JUDGES CHAPTER 16
Samson goeth in to a harlot; is hemmed in; riseth at midnight; taketh the city gates, posts, and bars on his shoulders, and carrieth them up into a mountain, Jude 16:1-3. Is in love with Delilah; she enticeth him to discover wherein his strength lay; is thrice deceived; at last she overcomes him, Jude 16:4-20. They put out his eyes, and cast him into prison, Jude 16:21. His hair grows again, Jude 16:22. The lords of the Philistines and the people gather together to make sport with him to the honor of their idols; and sacrifice, Jude 16:23-25. Samson getteth them to place his hands on the two pillars of the house; he prays to God; pulls down the house; and dieth: but more slain at his death than in his life, Jude 16:26-30. He is buried, Jude 16:31.
Samson went to Gaza, a chief city, to make some new attempt upon the Philistines, whom he feared not either in their cities or in their camps, having had such large experience of his own strength, and of God’s assistance; possibly he came in thither by night, unknown and unobserved till afterwards.
Saw there an harlot; going into a house of public entertainment to refresh himself, as the manner was, Joshua 2:1. He there saw this harlot; which implies that he did not go thither upon so evil a design, but accidentally saw her there, and by giving way to lustful looks upon her, was ensnared by her.
This they chose to do, rather than to seize upon him in his house and bed by night; either because they knew not certainly in what house or place he was; or because they thought that might cause great terror, and confusion, and mischief among their own people; whereas in the day time they might more fully discover him, and more unexpectedly surprise him, and more certainly direct their blows and use their weapons against him.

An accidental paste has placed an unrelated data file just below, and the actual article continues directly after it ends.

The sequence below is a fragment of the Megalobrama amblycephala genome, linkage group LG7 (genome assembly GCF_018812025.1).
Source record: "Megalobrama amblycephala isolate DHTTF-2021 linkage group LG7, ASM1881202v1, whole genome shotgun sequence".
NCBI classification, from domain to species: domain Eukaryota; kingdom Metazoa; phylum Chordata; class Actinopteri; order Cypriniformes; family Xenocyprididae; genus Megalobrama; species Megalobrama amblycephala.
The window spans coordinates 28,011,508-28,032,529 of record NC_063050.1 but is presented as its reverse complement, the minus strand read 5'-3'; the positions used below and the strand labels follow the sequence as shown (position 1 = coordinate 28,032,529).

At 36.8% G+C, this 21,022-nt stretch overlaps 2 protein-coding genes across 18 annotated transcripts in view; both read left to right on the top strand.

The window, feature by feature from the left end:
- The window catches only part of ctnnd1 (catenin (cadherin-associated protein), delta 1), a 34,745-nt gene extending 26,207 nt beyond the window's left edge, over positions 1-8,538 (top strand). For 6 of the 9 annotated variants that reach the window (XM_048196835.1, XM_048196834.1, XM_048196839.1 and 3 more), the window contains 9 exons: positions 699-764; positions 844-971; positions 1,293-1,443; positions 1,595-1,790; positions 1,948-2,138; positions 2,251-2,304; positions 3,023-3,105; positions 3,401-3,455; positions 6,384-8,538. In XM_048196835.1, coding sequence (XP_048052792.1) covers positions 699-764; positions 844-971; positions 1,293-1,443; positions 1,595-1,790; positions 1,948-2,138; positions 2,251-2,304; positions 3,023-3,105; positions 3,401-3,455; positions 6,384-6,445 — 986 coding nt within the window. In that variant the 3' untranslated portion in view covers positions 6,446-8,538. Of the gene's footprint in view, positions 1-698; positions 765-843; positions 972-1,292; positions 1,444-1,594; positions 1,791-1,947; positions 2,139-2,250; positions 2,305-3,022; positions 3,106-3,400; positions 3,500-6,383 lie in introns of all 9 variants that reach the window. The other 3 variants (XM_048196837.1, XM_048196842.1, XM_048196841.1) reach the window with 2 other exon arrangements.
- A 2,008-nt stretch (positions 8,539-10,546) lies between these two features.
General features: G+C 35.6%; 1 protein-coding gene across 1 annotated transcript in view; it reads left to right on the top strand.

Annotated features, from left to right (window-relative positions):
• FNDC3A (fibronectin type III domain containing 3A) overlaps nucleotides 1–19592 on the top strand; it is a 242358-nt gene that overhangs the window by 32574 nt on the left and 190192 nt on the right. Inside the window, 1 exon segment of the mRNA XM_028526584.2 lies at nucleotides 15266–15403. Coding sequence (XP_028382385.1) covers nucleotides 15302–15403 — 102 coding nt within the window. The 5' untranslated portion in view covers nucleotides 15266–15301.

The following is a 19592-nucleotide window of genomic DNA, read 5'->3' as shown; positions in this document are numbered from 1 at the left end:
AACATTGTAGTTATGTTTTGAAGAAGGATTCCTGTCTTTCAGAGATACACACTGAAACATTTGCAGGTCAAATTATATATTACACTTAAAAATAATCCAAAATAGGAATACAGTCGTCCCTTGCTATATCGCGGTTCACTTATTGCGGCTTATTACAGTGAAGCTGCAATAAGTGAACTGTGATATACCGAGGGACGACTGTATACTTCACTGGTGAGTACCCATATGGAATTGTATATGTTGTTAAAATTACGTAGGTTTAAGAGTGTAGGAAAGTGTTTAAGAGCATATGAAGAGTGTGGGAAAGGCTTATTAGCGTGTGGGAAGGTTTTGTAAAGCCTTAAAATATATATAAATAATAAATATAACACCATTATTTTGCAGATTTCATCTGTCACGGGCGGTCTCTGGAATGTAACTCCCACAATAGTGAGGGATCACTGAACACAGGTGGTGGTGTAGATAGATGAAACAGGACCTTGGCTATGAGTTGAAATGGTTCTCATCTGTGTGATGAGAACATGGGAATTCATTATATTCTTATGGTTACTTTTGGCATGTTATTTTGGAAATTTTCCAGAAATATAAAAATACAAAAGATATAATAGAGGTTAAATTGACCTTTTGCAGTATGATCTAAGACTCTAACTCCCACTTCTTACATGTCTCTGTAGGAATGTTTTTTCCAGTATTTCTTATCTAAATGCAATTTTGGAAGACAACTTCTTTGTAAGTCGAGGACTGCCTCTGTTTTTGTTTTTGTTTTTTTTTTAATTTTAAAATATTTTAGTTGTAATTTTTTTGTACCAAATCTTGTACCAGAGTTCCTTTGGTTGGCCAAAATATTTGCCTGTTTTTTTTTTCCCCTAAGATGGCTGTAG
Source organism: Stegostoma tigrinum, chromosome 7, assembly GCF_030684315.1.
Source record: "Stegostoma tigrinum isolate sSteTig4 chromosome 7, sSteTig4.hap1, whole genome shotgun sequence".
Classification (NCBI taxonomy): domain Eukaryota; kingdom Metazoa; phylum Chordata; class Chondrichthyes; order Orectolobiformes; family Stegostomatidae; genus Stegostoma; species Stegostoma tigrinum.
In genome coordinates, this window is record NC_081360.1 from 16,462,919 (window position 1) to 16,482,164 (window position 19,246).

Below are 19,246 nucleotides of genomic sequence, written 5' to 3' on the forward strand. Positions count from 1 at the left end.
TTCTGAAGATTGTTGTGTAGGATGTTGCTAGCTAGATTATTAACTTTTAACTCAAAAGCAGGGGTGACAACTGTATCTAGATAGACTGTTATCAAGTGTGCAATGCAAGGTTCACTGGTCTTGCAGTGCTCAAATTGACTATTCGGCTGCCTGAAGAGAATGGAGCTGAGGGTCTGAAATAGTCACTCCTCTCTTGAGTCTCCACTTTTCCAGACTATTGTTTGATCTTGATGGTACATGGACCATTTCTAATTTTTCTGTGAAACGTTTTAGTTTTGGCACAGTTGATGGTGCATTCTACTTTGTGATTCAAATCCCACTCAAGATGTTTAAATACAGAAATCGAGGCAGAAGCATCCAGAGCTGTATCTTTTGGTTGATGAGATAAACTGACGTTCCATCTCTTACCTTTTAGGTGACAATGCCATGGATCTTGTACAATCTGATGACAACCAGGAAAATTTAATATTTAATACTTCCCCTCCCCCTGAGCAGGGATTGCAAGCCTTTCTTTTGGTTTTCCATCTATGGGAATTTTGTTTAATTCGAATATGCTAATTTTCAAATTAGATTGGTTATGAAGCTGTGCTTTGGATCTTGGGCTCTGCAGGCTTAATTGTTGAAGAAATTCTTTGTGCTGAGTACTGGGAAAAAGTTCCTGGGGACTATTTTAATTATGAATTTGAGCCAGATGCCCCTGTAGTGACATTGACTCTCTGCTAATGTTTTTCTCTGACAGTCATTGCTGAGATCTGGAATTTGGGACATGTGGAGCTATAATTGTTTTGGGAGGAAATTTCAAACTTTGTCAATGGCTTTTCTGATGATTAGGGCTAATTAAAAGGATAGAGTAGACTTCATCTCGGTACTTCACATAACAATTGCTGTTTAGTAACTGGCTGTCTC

Arose at midnight; being either smitten in conscience for his sin, when he first awaked, and thence fearing danger, as he had just cause to do; or being secretly warned by God in a dream, or by an inward impulse, for the prevention of his designed destruction.
The doors of the gate of the city; not the great gates, but lesser doors made in them, and strengthened with distinct posts and bars.
Went away with them; the watchmen not expecting him till morning, and therefore being now retired into the sides or upper part of the gate-house, as the manner now is, to get some rest, whereby to fit themselves for their hard service intended in the morning; or if some of them were in his way, he could easily and speedily strike them dead, and break the door, whilst the rest were partly astonished with the surprise, and partly preparing themselves for resistance: nor durst they pursue him, whom they now again perceived to have such prodigious strength and courage; and to be so much above the fear of them, that he did not run away with all speed, but went leisurely, having so great a weight on his shoulders, wherewith they knew he could both defend himself and offend them.
Up to the top of an hill that is before Hebron; either,
1. To a hill near Hebron, which was above twenty miles from Gaza; or,
2. To the top of a high hill not far from Gaza, which looked towards Hebron, which also stood upon another high hill, and might be seen from this place, though it was at a great distance from it. And Samson did this not out of vain ostentation, but as an evidence of his great strength, for the encouragement of his people to join with him more vigorously for their own deliverance than yet they had done, or durst do, and for the greater terror and contempt of the Philistines. It may seem strange that Samson immediately after so foul a sin should have the courage in himself, and the strength from God, for so great a work. But,
1. It is probable that Samson had in some measure repented of his sin, and begged of God pardon and assistance, which also he perceived by instinct that God would afford him.